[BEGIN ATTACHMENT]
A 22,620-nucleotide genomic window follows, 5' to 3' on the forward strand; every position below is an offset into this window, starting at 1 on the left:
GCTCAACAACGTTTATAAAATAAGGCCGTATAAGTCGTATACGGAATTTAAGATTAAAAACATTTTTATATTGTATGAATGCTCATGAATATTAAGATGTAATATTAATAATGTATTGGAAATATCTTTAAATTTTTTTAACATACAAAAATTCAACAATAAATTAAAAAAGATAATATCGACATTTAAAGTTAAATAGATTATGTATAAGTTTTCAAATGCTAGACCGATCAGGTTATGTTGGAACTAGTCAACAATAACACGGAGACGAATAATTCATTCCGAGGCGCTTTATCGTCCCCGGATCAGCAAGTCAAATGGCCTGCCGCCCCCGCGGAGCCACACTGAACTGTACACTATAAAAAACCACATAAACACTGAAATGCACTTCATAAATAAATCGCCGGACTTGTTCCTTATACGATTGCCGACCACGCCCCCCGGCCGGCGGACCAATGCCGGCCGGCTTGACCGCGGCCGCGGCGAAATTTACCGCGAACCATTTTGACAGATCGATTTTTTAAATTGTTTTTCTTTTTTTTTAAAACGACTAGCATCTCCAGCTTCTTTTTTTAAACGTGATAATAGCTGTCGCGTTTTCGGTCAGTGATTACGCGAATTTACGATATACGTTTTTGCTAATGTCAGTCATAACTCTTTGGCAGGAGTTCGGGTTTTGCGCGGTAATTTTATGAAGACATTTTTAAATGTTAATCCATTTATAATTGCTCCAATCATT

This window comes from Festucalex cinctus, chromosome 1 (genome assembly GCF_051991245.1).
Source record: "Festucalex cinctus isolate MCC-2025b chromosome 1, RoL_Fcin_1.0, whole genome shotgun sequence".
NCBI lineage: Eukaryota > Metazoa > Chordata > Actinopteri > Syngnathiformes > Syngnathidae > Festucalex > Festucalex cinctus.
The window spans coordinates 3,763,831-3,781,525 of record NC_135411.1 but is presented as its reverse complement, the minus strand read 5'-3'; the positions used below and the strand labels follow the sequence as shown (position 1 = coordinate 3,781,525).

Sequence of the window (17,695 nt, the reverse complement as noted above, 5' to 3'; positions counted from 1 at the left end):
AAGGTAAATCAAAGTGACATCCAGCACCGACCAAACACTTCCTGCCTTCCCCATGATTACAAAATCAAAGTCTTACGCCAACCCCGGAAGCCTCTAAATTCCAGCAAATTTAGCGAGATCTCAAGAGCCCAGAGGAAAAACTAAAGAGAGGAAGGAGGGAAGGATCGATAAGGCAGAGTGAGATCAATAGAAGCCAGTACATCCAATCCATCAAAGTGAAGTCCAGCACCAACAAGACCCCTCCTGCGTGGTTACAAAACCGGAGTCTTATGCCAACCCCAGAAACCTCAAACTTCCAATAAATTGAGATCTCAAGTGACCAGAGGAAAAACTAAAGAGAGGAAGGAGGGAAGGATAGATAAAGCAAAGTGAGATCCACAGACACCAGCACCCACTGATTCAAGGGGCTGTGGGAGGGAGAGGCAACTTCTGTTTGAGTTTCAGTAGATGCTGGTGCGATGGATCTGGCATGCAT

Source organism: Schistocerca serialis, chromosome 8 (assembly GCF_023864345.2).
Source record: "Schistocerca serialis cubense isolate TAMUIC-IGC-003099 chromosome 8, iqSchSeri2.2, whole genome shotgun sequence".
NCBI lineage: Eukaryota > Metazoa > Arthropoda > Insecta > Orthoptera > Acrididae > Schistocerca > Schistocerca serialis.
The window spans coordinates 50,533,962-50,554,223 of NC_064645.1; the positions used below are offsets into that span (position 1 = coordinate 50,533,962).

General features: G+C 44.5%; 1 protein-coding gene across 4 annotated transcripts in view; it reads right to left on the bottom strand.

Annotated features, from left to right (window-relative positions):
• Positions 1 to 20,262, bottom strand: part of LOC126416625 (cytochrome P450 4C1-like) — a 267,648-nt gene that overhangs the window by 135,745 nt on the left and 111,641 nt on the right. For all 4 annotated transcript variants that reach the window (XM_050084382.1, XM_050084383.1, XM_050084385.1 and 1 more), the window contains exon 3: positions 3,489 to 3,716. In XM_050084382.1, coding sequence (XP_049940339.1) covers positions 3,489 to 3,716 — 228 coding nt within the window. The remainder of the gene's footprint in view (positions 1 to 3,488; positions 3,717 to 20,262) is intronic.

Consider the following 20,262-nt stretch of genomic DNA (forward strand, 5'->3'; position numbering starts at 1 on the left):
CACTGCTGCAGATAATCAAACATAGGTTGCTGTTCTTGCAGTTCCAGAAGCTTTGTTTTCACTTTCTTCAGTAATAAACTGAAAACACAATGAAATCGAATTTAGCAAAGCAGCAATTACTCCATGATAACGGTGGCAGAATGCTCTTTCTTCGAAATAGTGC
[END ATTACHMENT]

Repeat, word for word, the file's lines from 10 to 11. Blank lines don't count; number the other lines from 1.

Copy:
Source record: "Schistocerca serialis cubense isolate TAMUIC-IGC-003099 chromosome 8, iqSchSeri2.2, whole genome shotgun sequence".
NCBI lineage: Eukaryota > Metazoa > Arthropoda > Insecta > Orthoptera > Acrididae > Schistocerca > Schistocerca serialis.